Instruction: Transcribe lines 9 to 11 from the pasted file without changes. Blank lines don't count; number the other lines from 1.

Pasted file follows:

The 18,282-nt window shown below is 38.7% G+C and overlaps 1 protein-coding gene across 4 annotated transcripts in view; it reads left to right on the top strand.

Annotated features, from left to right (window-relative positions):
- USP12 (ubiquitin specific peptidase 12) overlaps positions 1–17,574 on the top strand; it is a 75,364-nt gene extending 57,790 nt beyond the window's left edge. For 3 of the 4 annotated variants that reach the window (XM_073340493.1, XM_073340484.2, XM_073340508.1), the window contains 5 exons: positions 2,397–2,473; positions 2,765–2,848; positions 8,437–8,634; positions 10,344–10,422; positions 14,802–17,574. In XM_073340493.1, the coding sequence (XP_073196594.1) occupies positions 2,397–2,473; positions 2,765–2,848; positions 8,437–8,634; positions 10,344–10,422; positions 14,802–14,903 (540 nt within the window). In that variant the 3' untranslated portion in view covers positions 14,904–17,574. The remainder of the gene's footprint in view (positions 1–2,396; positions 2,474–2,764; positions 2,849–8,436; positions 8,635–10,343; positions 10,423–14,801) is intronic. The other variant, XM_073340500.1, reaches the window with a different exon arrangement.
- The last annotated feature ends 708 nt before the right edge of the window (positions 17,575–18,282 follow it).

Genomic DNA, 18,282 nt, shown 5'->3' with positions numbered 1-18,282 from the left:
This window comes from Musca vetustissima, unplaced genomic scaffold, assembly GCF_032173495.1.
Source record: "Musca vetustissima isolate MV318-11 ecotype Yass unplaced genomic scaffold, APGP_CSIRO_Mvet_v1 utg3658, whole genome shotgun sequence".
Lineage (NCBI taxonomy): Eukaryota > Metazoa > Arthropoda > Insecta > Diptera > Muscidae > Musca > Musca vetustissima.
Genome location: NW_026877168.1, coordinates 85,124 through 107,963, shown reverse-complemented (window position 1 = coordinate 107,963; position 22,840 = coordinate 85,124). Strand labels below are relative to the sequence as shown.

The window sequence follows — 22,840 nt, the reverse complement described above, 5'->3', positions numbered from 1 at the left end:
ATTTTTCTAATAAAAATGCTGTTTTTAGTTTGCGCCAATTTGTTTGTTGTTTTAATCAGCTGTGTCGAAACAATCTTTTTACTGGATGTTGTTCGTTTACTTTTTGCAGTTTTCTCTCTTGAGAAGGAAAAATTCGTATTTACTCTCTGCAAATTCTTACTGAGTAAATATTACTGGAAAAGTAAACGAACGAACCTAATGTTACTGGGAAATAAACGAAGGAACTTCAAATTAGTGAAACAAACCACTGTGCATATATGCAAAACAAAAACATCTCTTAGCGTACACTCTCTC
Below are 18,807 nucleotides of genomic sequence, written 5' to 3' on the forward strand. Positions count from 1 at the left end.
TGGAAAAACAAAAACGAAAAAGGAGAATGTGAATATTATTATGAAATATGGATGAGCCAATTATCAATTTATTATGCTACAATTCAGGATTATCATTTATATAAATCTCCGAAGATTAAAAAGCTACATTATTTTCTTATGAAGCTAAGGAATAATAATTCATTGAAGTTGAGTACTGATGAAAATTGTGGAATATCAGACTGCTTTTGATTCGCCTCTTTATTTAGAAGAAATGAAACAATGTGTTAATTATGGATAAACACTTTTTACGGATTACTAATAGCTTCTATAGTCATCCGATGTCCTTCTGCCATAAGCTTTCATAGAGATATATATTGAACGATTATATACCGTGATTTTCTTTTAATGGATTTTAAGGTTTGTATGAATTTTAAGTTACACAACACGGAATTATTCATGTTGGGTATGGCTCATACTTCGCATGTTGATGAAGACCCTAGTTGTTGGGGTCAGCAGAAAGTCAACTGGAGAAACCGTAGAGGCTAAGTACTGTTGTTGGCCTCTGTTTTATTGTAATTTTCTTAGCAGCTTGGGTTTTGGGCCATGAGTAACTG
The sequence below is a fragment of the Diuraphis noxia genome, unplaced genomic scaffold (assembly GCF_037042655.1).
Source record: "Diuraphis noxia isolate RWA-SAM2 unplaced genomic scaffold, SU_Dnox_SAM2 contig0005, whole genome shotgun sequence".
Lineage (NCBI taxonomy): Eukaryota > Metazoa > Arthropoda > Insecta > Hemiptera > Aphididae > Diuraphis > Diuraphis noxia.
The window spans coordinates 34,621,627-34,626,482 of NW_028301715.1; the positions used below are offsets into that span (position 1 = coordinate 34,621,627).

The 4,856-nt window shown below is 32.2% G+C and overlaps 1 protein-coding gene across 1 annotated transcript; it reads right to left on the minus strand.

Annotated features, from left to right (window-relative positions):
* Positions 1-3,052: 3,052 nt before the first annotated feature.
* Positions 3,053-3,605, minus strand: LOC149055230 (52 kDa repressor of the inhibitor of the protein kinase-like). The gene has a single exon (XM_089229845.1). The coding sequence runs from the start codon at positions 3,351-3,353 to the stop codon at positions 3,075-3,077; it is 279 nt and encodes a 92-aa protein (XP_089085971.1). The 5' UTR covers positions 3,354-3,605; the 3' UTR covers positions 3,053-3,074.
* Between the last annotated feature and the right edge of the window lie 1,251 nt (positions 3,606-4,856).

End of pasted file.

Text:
Genome location: NW_026877168.1, coordinates 85,124 through 107,963, shown reverse-complemented (window position 1 = coordinate 107,963; position 22,840 = coordinate 85,124). Strand labels below are relative to the sequence as shown.

The window sequence follows — 22,840 nt, the reverse complement described above, 5'->3', positions numbered from 1 at the left end:
ATTTTTCTAATAAAAATGCTGTTTTTAGTTTGCGCCAATTTGTTTGTTGTTTTAATCAGCTGTGTCGAAACAATCTTTTTACTGGATGTTGTTCGTTTACTTTTTGCAGTTTTCTCTCTTGAGAAGGAAAAATTCGTATTTACTCTCTGCAAATTCTTACTGAGTAAATATTACTGGAAAAGTAAACGAACGAACCTAATGTTACTGGGAAATAAACGAAGGAACTTCAAATTAGTGAAACAAACCACTGTGCATATATGCAAAACAAAAACATCTCTTAGCGTACACTCTCTC